How meteorologists measure tornadoes


A tornado touches down southwest of Wichita, Kan. near the town of Viola on Sunday, May 19, 2013. The tornado was part of a line of storms that past through the central plains on Sunday. (AP Photo/The Wichita Eagle, Travis Heying)

A tornado touches down southwest of Wichita, Kan. near the town of Viola on Sunday, May 19, 2013. The tornado was part of a line of storms that past through the central plains on Sunday. (AP Photo/The Wichita Eagle, Travis Heying)

KNOX COUNTY, Tenn (WVLT) -- A tornado is often considered the most powerful storm on earth wind speed can exceed too miles per hour. We classify these tornadoes based on what's called the Enhanced Fujita scale. We end up having damage, a lot of it in many cases, from tornadoes. We go assess that damage and give it a strength rating, EF0 to EF5 and estimated wind speeds go along with that.

For instance, EF0 is the weakest of all tornadoes if you will. Wind speed of 65 to 85 miles per hour happen with them. And that's the same as a category one hurricane. Minor damage happens such as shingles coming off our house, gutters and siding getting some damage, branches getting broken off some small trees. Even those small trees can be uprooted along with small bushes too.

Ef1 is the next on the list. Wind speed of 86 to 110 miles per hour produces moderate damage. Roofs are severely stripped from houses. A lot of the shingles if not all of them end up ripping off the house with tornado speeds of this magnitude. Mobile homes get overturned. The precise reason why not to be in a mobile home during a tornado warning. We lose our doors and we lose our windows as glass starts to fly around as it gets broken.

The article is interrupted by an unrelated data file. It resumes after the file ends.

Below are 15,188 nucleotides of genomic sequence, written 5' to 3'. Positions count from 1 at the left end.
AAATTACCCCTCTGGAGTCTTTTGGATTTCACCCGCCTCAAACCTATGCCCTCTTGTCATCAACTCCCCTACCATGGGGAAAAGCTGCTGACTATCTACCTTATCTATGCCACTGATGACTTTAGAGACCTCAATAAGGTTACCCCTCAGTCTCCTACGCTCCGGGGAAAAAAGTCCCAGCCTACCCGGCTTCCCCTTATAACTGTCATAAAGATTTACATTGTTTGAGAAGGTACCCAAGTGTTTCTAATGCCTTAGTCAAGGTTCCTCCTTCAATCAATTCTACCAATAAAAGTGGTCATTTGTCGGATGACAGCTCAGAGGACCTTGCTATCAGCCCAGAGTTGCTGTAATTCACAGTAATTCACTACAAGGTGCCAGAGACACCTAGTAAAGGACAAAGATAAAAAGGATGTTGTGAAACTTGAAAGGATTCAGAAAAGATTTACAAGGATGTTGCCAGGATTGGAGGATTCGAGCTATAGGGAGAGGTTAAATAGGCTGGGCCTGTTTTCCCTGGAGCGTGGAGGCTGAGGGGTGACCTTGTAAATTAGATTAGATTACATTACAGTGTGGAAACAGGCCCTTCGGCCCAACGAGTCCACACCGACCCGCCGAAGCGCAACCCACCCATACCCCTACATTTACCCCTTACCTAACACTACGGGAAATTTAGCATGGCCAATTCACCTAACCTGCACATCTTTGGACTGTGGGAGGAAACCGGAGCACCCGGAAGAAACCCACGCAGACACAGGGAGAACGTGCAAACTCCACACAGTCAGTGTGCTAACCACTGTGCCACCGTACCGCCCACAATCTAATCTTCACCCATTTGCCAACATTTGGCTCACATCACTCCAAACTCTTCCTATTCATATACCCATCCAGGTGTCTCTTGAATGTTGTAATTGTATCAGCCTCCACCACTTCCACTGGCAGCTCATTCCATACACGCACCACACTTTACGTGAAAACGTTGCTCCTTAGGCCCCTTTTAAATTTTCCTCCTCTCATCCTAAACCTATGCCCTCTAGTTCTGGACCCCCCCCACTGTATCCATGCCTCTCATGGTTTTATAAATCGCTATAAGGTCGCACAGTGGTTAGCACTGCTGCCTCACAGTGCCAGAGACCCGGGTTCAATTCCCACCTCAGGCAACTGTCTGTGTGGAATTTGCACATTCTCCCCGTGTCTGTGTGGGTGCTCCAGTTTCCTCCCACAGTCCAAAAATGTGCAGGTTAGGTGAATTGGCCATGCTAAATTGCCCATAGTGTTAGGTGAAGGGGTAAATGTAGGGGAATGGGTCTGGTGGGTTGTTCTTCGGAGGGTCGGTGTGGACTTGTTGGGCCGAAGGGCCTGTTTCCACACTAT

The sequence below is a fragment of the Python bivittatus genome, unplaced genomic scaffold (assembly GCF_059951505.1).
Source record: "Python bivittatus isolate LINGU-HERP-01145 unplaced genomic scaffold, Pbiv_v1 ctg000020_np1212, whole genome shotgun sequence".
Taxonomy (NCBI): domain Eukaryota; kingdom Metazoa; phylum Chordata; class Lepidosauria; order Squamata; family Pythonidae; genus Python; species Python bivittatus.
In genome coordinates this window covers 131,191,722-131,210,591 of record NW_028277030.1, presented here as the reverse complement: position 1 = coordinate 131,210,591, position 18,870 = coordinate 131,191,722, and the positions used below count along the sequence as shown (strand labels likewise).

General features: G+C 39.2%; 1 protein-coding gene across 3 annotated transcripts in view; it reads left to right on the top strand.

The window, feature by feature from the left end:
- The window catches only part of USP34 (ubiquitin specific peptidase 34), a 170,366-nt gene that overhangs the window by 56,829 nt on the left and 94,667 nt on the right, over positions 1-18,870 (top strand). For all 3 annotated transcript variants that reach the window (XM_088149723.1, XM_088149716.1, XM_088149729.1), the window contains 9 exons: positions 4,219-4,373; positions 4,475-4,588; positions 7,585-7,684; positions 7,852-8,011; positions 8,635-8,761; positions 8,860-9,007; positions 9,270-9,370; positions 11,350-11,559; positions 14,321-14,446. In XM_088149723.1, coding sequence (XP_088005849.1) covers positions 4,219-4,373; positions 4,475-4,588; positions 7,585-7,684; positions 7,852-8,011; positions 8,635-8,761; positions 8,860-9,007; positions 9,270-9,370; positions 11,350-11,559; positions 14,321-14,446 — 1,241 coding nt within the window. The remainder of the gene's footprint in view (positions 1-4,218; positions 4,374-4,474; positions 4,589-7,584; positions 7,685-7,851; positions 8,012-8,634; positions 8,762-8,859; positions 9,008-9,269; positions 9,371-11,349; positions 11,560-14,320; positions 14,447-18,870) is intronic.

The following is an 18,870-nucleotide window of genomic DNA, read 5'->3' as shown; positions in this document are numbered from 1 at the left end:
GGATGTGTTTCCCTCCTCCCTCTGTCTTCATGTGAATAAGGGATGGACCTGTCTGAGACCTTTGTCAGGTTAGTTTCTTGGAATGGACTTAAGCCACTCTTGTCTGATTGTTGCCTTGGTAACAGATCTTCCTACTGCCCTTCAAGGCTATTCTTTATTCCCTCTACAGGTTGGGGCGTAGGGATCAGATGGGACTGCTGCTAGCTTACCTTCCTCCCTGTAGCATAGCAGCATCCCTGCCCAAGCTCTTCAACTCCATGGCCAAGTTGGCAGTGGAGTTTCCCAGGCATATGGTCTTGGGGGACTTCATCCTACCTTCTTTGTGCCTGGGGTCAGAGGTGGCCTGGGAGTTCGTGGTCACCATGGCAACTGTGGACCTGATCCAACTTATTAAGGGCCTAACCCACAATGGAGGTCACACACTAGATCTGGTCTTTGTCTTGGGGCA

Wind of 111 to 135 miles per hour is a categorized as an EF2. Considerable damage happens then. Our rooves of our houses can be torn off. Also the house can shift on its foundation. Mobile homes get destroyed. Large trees get uprooted.

Wind of 136 to 165 miles per hour, an EF3, causes severe damage. Entire second stories of homes get destroyed. Also some of the cars can be lifted up and thrown somewhat.

Wind of 166 to 200 miles per hour winds, EF4. Less than 1 percent of all tornadoes get this classification, causing devastating damage, whole houses are leveled, cars are thrown up to 300 feet and a lot of debris gets to be thrown around with these particular storms, and this tornado that happened yesterday in Moore Oklahoma has been classified as EF5.

Its the most devastating tornado on earth. Wind in excess of 200 miles per hour causes extreme damage, multiple houses get leveled. Concrete structures even get badly damaged. If it happens in a big city, high rise buildings get damage and can throw cars over 300 feet.

This is precisely the magnitude of a tornado that happened in Joplin just two years ago that killed over 160 people.


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